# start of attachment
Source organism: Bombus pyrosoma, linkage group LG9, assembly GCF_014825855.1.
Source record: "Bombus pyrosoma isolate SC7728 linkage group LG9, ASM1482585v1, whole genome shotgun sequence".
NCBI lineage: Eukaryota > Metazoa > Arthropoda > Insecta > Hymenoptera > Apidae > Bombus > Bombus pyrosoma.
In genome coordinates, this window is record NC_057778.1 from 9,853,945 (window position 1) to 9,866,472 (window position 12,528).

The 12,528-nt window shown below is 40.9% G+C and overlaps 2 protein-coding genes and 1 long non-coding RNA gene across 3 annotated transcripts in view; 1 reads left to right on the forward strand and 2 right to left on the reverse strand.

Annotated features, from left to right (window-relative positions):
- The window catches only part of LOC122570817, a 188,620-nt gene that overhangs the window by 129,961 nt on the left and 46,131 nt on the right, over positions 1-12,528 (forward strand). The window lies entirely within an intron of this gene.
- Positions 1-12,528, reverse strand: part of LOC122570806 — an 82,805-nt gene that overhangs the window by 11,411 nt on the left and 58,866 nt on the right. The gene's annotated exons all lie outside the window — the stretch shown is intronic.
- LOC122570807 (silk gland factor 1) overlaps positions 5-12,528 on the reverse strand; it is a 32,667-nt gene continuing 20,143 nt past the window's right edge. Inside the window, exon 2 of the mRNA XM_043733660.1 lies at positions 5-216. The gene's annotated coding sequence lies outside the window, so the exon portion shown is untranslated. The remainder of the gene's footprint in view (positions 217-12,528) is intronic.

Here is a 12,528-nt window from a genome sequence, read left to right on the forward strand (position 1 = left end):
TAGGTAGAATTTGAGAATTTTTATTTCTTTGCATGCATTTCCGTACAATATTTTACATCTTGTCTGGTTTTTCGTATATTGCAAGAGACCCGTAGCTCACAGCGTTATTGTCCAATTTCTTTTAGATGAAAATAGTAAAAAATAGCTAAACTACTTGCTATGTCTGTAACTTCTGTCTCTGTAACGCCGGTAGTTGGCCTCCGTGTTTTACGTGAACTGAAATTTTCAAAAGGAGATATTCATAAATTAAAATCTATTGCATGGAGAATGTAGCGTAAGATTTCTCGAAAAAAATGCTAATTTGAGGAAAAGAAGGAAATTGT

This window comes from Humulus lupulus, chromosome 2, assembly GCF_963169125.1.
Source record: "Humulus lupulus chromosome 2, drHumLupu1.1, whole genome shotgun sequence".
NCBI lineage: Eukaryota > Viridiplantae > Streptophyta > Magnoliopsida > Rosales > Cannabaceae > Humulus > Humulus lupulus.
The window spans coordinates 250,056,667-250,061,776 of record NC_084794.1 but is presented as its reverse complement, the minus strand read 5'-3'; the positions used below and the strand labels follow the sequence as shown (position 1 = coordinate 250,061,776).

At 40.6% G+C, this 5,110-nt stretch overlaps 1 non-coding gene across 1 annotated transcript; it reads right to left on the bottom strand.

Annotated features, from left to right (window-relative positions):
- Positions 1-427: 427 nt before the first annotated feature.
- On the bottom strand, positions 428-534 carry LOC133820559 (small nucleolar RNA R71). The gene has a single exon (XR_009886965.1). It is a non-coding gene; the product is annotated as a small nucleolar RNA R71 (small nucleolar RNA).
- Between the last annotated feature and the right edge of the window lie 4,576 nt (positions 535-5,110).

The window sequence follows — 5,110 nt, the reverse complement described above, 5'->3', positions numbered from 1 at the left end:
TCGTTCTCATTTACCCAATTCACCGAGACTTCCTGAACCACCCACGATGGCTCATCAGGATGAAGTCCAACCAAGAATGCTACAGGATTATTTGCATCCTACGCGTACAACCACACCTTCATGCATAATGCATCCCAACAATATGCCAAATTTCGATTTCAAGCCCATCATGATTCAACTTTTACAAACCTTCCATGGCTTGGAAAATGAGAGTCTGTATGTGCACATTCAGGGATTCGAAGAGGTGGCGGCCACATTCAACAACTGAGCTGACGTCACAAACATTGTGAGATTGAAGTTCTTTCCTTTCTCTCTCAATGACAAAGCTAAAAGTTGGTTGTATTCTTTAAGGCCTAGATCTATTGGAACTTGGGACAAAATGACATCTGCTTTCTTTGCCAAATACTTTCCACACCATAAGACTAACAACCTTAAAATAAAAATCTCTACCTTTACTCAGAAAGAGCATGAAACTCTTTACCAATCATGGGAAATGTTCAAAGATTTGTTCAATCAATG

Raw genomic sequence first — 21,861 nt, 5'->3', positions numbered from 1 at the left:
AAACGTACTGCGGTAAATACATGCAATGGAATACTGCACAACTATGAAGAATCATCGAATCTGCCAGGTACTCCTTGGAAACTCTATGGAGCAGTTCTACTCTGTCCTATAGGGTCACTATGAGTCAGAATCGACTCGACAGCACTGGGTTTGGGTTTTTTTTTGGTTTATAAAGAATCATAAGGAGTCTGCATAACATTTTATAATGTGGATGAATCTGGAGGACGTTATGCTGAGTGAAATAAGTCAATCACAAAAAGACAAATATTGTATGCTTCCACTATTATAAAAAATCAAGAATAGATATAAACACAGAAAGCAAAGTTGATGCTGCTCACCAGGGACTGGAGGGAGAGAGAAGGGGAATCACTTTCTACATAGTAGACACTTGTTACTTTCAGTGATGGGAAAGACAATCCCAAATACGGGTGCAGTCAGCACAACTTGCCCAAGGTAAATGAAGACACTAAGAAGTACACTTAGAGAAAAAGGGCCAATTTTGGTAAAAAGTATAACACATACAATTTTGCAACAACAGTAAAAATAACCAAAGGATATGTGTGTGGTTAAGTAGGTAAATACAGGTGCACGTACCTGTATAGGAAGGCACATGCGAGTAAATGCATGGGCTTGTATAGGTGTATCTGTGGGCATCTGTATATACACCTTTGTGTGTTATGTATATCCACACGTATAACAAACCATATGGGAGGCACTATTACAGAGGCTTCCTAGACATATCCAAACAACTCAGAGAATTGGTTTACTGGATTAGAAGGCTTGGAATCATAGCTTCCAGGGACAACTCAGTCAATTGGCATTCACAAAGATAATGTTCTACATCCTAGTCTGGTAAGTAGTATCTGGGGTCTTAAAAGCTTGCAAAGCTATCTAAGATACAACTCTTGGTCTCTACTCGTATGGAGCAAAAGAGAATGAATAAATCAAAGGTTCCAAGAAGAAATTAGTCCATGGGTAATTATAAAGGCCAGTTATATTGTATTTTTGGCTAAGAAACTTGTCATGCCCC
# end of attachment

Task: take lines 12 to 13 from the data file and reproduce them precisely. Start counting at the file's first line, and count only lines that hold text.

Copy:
This window comes from Humulus lupulus, chromosome 2, assembly GCF_963169125.1.
Source record: "Humulus lupulus chromosome 2, drHumLupu1.1, whole genome shotgun sequence".